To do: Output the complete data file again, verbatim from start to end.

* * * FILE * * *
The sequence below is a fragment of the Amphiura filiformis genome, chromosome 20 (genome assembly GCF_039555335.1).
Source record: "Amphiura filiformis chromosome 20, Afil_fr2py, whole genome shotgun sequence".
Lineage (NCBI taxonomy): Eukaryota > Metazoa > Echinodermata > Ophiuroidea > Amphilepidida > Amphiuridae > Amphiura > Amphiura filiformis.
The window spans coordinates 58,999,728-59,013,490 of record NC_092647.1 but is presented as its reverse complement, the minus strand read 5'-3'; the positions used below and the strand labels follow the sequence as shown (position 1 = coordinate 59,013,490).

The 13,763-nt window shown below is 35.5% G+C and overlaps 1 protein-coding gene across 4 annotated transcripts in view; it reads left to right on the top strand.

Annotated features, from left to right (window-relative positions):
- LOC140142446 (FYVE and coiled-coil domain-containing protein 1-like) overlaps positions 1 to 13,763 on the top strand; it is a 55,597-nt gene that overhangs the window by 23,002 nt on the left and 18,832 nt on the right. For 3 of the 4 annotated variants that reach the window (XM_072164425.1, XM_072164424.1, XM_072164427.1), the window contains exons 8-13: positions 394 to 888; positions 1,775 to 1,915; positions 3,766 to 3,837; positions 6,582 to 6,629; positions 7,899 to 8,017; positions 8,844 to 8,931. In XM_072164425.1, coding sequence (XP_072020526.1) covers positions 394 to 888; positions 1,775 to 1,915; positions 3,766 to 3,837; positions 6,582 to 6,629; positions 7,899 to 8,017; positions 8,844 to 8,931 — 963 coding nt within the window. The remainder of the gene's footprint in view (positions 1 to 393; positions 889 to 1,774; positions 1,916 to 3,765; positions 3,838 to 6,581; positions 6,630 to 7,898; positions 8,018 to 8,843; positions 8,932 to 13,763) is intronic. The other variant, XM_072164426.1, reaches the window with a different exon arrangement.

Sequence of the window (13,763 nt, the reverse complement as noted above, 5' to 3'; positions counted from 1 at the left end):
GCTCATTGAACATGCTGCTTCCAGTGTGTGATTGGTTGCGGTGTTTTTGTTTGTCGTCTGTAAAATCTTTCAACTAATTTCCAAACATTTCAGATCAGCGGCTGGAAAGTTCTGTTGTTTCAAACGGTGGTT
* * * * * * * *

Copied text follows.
The sequence below is a fragment of the Amphiura filiformis genome, chromosome 20 (genome assembly GCF_039555335.1).
Source record: "Amphiura filiformis chromosome 20, Afil_fr2py, whole genome shotgun sequence".
Lineage (NCBI taxonomy): Eukaryota > Metazoa > Echinodermata > Ophiuroidea > Amphilepidida > Amphiuridae > Amphiura > Amphiura filiformis.
The window spans coordinates 58,999,728-59,013,490 of record NC_092647.1 but is presented as its reverse complement, the minus strand read 5'-3'; the positions used below and the strand labels follow the sequence as shown (position 1 = coordinate 59,013,490).

The 13,763-nt window shown below is 35.5% G+C and overlaps 1 protein-coding gene across 4 annotated transcripts in view; it reads left to right on the top strand.

Annotated features, from left to right (window-relative positions):
- LOC140142446 (FYVE and coiled-coil domain-containing protein 1-like) overlaps positions 1 to 13,763 on the top strand; it is a 55,597-nt gene that overhangs the window by 23,002 nt on the left and 18,832 nt on the right. For 3 of the 4 annotated variants that reach the window (XM_072164425.1, XM_072164424.1, XM_072164427.1), the window contains exons 8-13: positions 394 to 888; positions 1,775 to 1,915; positions 3,766 to 3,837; positions 6,582 to 6,629; positions 7,899 to 8,017; positions 8,844 to 8,931. In XM_072164425.1, coding sequence (XP_072020526.1) covers positions 394 to 888; positions 1,775 to 1,915; positions 3,766 to 3,837; positions 6,582 to 6,629; positions 7,899 to 8,017; positions 8,844 to 8,931 — 963 coding nt within the window. The remainder of the gene's footprint in view (positions 1 to 393; positions 889 to 1,774; positions 1,916 to 3,765; positions 3,838 to 6,581; positions 6,630 to 7,898; positions 8,018 to 8,843; positions 8,932 to 13,763) is intronic. The other variant, XM_072164426.1, reaches the window with a different exon arrangement.

Sequence of the window (13,763 nt, the reverse complement as noted above, 5' to 3'; positions counted from 1 at the left end):
GCTCATTGAACATGCTGCTTCCAGTGTGTGATTGGTTGCGGTGTTTTTGTTTGTCGTCTGTAAAATCTTTCAACTAATTTCCAAACATTTCAGATCAGCGGCTGGAAAGTTCTGTTGTTTCAAACGGTGGTT